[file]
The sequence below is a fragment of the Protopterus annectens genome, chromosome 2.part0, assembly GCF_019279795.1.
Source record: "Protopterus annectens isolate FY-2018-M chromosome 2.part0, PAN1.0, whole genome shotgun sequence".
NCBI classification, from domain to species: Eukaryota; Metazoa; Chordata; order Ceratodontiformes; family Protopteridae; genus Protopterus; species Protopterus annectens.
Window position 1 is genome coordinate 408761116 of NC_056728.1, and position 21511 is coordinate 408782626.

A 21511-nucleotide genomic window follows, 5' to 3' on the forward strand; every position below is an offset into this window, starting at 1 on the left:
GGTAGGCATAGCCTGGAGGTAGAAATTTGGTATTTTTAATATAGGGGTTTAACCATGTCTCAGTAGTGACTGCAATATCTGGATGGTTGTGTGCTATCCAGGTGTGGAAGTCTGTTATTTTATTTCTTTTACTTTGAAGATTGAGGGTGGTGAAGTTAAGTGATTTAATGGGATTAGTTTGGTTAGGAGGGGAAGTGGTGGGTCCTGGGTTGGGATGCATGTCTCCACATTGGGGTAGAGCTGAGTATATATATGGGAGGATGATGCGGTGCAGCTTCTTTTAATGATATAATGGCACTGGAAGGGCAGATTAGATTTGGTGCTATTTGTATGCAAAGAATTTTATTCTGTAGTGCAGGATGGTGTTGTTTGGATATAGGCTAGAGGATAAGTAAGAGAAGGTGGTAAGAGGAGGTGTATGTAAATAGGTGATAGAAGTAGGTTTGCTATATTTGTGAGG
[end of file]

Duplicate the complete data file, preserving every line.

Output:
The sequence below is a fragment of the Protopterus annectens genome, chromosome 2.part0, assembly GCF_019279795.1.
Source record: "Protopterus annectens isolate FY-2018-M chromosome 2.part0, PAN1.0, whole genome shotgun sequence".
NCBI classification, from domain to species: Eukaryota; Metazoa; Chordata; order Ceratodontiformes; family Protopteridae; genus Protopterus; species Protopterus annectens.
Window position 1 is genome coordinate 408761116 of NC_056728.1, and position 21511 is coordinate 408782626.

A 21511-nucleotide genomic window follows, 5' to 3' on the forward strand; every position below is an offset into this window, starting at 1 on the left:
GGTAGGCATAGCCTGGAGGTAGAAATTTGGTATTTTTAATATAGGGGTTTAACCATGTCTCAGTAGTGACTGCAATATCTGGATGGTTGTGTGCTATCCAGGTGTGGAAGTCTGTTATTTTATTTCTTTTACTTTGAAGATTGAGGGTGGTGAAGTTAAGTGATTTAATGGGATTAGTTTGGTTAGGAGGGGAAGTGGTGGGTCCTGGGTTGGGATGCATGTCTCCACATTGGGGTAGAGCTGAGTATATATATGGGAGGATGATGCGGTGCAGCTTCTTTTAATGATATAATGGCACTGGAAGGGCAGATTAGATTTGGTGCTATTTGTATGCAAAGAATTTTATTCTGTAGTGCAGGATGGTGTTGTTTGGATATAGGCTAGAGGATAAGTAAGAGAAGGTGGTAAGAGGAGGTGTATGTAAATAGGTGATAGAAGTAGGTTTGCTATATTTGTGAGG